A prototypical psychedelic has never been tested on emotional episodic memory, but sedatives and THC preferentially impair the encoding of emotionally negative and positive memories, and stimulants preferentially enhance the encoding of emotionally negative and positive metamemory. Here, we tested the impact of two psychedelics, psilocybin and 4-bromo-2,5-dimethoxyphenethylamine (2C-B), on the encoding of negative, neutral, and positive episodic memories. 2C-B has weaker “mystical-like” effects than psilocybin.

Methods

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Psilocybin and 4-Bromo-2,5-Dimethoxyphenethylamine (2C-B) at Encoding Distort Episodic Familiarity

https://doi.org/10.1016/j.bpsc.2024.06.008

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Cite this paper (APA)

Doss, M. K., Mallaroni, P., Mason, N. L., & Ramaekers, J. G. (2024). Psilocybin and 4-Bromo-2, 5-Dimethoxyphenethylamine (2C-B) at Encoding Distort Episodic Familiarity. Biological Psychiatry: Cognitive Neuroscience and Neuroimaging.

Study details

Compounds studied
Psilocybin Placebo 2C-X

Topics studied
Chemistry Healthy Subjects Neuroscience Neurocognitive Disorders

Study characteristics
Original Re-analysis Placebo-Controlled Double-Blind Within-Subject Bio/Neuro

Participants
20 Humans

Authors

Authors associated with this publication with profiles on Blossom

Manoj Doss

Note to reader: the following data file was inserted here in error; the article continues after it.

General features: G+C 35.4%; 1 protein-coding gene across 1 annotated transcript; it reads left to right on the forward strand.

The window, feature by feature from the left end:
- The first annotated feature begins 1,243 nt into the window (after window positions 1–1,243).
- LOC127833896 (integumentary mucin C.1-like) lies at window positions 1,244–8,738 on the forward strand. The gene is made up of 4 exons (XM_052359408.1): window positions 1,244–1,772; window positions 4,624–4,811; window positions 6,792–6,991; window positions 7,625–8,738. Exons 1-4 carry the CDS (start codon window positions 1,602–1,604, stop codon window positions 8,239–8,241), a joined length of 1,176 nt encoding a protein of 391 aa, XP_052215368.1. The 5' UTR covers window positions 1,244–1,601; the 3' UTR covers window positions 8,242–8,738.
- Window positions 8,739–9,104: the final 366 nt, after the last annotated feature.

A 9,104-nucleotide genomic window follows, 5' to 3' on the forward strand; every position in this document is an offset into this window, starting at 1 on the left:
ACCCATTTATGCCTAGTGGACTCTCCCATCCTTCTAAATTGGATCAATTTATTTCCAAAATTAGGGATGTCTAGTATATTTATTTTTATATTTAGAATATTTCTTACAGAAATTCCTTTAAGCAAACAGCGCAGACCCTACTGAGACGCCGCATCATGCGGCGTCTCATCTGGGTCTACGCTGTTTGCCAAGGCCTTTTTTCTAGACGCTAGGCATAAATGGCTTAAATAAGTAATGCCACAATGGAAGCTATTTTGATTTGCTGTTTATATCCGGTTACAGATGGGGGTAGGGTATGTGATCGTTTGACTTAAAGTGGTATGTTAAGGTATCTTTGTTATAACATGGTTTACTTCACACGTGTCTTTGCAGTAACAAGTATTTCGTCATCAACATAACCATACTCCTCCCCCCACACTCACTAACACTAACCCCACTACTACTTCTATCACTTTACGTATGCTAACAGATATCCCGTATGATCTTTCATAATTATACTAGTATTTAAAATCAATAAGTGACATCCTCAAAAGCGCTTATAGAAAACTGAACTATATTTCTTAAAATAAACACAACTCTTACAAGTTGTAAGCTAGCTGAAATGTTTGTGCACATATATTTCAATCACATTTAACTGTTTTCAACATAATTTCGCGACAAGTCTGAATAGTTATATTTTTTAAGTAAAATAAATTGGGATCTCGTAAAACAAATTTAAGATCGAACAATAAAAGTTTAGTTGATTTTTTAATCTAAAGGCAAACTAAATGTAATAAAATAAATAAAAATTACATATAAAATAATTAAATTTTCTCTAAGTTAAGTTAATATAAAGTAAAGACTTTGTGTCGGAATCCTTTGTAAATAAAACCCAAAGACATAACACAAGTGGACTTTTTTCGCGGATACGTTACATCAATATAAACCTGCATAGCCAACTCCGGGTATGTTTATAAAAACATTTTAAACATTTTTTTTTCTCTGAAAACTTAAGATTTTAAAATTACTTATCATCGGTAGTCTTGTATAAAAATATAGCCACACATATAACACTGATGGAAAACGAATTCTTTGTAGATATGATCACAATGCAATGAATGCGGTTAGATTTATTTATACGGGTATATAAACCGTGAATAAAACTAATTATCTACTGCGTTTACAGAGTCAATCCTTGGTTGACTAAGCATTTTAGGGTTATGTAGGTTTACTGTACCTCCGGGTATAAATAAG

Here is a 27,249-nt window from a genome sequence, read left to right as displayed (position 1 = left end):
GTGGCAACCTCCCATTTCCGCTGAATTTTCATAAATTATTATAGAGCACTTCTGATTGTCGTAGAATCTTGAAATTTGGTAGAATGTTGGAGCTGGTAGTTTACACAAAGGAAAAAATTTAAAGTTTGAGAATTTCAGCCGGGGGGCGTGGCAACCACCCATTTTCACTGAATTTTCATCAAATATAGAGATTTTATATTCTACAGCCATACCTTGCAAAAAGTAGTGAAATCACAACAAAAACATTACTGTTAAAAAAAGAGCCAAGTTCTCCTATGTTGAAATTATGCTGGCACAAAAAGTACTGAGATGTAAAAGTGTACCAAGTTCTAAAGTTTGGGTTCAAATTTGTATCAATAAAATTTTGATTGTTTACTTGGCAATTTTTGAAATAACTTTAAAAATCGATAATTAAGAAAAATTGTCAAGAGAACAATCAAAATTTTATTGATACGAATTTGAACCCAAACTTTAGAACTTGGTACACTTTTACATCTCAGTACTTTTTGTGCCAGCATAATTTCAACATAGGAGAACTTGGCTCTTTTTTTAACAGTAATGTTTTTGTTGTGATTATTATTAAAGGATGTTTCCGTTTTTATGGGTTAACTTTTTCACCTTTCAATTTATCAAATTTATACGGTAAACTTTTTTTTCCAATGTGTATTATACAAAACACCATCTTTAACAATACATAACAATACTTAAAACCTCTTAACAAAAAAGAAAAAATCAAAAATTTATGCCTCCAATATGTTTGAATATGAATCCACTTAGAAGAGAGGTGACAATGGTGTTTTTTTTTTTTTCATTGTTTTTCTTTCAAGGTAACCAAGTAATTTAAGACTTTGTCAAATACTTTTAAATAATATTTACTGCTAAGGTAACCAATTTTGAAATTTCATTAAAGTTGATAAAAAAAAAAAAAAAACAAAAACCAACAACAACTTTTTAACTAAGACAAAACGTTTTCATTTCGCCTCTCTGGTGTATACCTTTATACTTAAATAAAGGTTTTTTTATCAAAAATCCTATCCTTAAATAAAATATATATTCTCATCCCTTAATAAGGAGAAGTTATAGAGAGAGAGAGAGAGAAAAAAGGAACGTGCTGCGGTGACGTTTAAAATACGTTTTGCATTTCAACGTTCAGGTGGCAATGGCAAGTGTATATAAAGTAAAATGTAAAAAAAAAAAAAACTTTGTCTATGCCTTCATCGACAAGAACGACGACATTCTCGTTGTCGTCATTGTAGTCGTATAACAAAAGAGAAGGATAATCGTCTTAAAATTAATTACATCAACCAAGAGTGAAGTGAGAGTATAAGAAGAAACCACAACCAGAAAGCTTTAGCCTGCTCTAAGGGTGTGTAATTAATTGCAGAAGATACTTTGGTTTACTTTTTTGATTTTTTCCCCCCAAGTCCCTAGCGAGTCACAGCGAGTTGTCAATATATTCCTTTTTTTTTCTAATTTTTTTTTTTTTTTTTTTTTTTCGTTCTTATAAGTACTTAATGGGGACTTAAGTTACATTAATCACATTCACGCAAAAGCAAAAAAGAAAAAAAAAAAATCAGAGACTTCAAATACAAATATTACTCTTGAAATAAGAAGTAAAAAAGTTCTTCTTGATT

Manoj Doss is a researcher at Johns Hopkins University where he studies the cognitive, emotional, and neural mechanisms of psychedelic drugs.

Natasha Mason
Natasha Mason is interested in elucidating the neurobiological and cognitive mechanisms of (psychedelic) drugs by utilizing multimodal study designs, with a particular focus on substances that may hold therapeutic value.

Institutes

Institutes associated with this publication

Maastricht University
Maastricht University is host to the psychopharmacology department (Psychopharmacology in Maastricht) where various researchers are investigating the effects of psychedelics.

Compound Details

The psychedelics given at which dose and how many times

Psilocybin 15 mg | 1x 2C-X 20 mg | 1x

Linked Research Papers

Notable research papers that build on or are influenced by this paper

Assessment of the acute effects of 2C-B vs psilocybin on subjective experience, mood and cognition
This double-blind study (n=22) compares the effect of 2C-B (20mg) and psilocybin (15mg). It finds that 2C-B elicited alterations in consciousness of a psychedelic nature but with a shorter duration of self-reported effects than psilocybin. The study categorised 2C-B (at least at that dose) as a subjectively "lighter" psychedelic.

Linked Clinical Trial

Sub(acute) Profiling of 2C-B Versus Psilocybin
This interventional study, named PREDICT and conducted by Maastricht University, aims to comprehensively evaluate the acute and subacute effects of 2C-B compared to psilocybin and a placebo.

2C-B vs psilocybin Maastricht Study
This trial is registered with the Dutch trial registry that has been offline for over a year and hasn't been registered in any other database. We will update this record once it becomes available. All data are estimates.